enforcing the lynch law.
Mr. Taylor was followed by Mr. Branch,
his associate coun-el, on behalf of the Com
monwealth, urging the taking up of the
case.
After a recces the court met at 3 o clock.
The Judge stilted that he thought there had
been due dilligence exercised in trying to
obtain this man Jame* Miller as a witness,
but as the C< mmonwealth's attorney h:id
stated that there was no euch man, he
rhought it his duty to examine into the
matter; he "would hear any evidence ti e
?iouusel for thr accuscd might have as to
the existence of the ?witness in question.
Captain T. C. Leake was brought to the
stand and testified that he had employed a
man by the name of James Miller in the
winter of 186(5, but he would not now know
him if he were to see him, as he had never
aeen him since.
Mr. Binford testified that he knew such
a man, and would know him now if he
should see him.
Captain John Lamb, sheriff of Charles
City county, testified that there was no such
man in his county.
The Judge thought the counsel for the
accused ought to Bhow that Miller had been
in the county since 1 8G6. He was dis
posed to grant everything in his power for
the benefit of the accused ; but there was ,
no evidence to prove that this man had
been here since the year 1866. which was
long before this offence was committed.
He would, therefore, adjourn the case over
until to-morrow morning, in order to give
the counsel for the accused time to inform
themselves whether this man had been in
the county since 1S6G.
Yesterday morning at 11 o'clock the
Judge opened his court. The counsel for
the accused stated that owing to their lim
ited time it had not been in their power to
find out whether James Miller had been in
the county eince I860. Also, that they
were detained in court until a late hour,
and would not have had the time to go ten
miles from the place before the coilrt would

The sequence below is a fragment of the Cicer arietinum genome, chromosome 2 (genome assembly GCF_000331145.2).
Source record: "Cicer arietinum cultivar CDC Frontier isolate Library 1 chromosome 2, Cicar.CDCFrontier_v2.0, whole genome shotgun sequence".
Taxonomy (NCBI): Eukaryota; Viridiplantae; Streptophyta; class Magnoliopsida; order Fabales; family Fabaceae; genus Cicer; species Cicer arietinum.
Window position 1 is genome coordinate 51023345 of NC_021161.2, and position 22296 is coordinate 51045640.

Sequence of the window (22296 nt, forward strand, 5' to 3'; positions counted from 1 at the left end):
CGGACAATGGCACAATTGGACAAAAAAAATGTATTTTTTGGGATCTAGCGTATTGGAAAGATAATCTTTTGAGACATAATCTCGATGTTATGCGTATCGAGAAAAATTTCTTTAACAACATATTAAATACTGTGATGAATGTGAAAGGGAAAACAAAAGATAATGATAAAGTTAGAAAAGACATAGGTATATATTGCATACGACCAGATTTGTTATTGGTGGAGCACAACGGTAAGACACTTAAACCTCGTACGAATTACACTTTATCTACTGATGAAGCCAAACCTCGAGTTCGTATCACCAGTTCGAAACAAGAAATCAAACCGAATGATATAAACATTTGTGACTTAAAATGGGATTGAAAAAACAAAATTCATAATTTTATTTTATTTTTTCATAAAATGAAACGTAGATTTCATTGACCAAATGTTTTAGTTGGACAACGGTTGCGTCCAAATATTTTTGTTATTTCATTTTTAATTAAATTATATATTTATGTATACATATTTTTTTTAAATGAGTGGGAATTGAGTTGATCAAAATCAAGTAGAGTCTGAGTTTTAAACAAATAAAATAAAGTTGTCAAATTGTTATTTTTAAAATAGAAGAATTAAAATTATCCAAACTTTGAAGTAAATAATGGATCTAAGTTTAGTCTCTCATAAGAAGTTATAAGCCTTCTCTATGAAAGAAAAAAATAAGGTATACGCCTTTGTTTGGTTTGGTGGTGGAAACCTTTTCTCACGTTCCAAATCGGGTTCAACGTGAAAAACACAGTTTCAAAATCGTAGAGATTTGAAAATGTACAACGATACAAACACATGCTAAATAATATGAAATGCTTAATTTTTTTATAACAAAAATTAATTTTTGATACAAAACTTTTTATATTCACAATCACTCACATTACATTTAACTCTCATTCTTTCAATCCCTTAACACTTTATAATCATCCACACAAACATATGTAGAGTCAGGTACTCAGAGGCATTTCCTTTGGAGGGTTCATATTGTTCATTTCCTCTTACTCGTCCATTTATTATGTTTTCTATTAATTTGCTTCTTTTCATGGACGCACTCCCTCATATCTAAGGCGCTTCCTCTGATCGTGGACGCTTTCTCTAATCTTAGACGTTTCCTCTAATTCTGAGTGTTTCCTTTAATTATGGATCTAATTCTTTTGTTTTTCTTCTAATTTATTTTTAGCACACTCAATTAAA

reiiasemble. They would submit the affida
vit of the accused, backed by the testimony
of Gardner, ? not now on trial ? to prove that
this man was a principal witness, and left
his house on or about the 25th of Septem
ber for Charles City county for the purpose
of obtaining work as a wood-chopper.
The Judge stated that he had been to more
than ordinary trouble in coming to a con
clusion in this matter. It was always the
custom of this court to extend to the ac
cused all the privileges in 'his power, not
withstanding his condition ; and in this
case the parties have been in jail since
their arrest, and have had no means to pro
cure counsel, much leas' to compel the at
tendance of witnesses. 1 hey had sent a
subpoena to Charles City, where Miller hud
been when last heard of, and it had been
returned only yesterday with the endorse
ment, " not found " ; and no time had been
allowed them to send to any other county.
They had certainly shown there was such a
man, and had done all in their limited
means to obtain his appearance. He would,
therefore, continue this case until the next
term of the court, on the 10th ot May,
1869. In the mean time the Commonwealth
could n.ot sustain any loss, as the prisoners
were in their hands and a heavy guard sur
rounded the jail ; but, ou the contrary, the
prisoners might meet with irreparable loss
if the trial was commenced at this time.
Our reporter debires to return his thanks
to Mr. John D. Christian, the proprietor of
the hotel at the Courthouse ; to the clerk of
the court, and several others, for the cour
tesy extended to him during his sojourn in
New Kent. He also thanks the jailor for
services rendered, as it was his good for
tune to be confined, in a cell over night cn
account of the scarcity of lodging in the
village.
List of Unmailable Letters Remain
ing in the Richmond Postofe ice Novem
ber 13, 1868. ? Beverly Burell, Gloucester
county, Va. ; box 41, Richmond ; Mrs
Gracy C. Smith, St. Mary's county, Md. ;
Mrs. Anna Davis, Gloucester, Mass. ; W.
J. Dickey, Baltimore, Md. ; Miss Annie M.
Crane, Baltimore, Md.; James W.Ford,
Fredericksburg, Va. ; Miss Sue E. Morris,
Richmond, Va.
Temperance. ? There will be held at
Camp Grant this evening, under the au
spices of Marion Division, a public tempe
rance meeting, with a view to the encour
argement of the soldiers at that post who
have joined the temperance army.
United States District Court? Judge
Underttood presiding. ? The fall term of
ibis court commenced yesterday.
Mr. Weed garc notice, on behalf of the
District Attorney, that on Monday next the
trial docket will be called. Attorneys were
requested to be in readines3.
The court then adjourned until this morn
ing at 10 o'clock.
Hustings? Court of Magistrates.? Al
derman Peebles presiding.? The follow
ing business was transacted yesterday :
James Jackson, indicted for larceny,
pleaded guilty. He was sent to jail for
thirty days.
Stanley Meekins, indicted for petit lar
ceny. He was sent to jail for six months.
John Evans and John Byrd, indicted for
petit larceny, were called. Failing to ap
pear, their recognizances were forfeited and
the case tried. They were sent to jail for
six months.
Thomas Smith, indicted for petit larceny,
did not appear. He was found guilty, and
sent to jail for twenty days.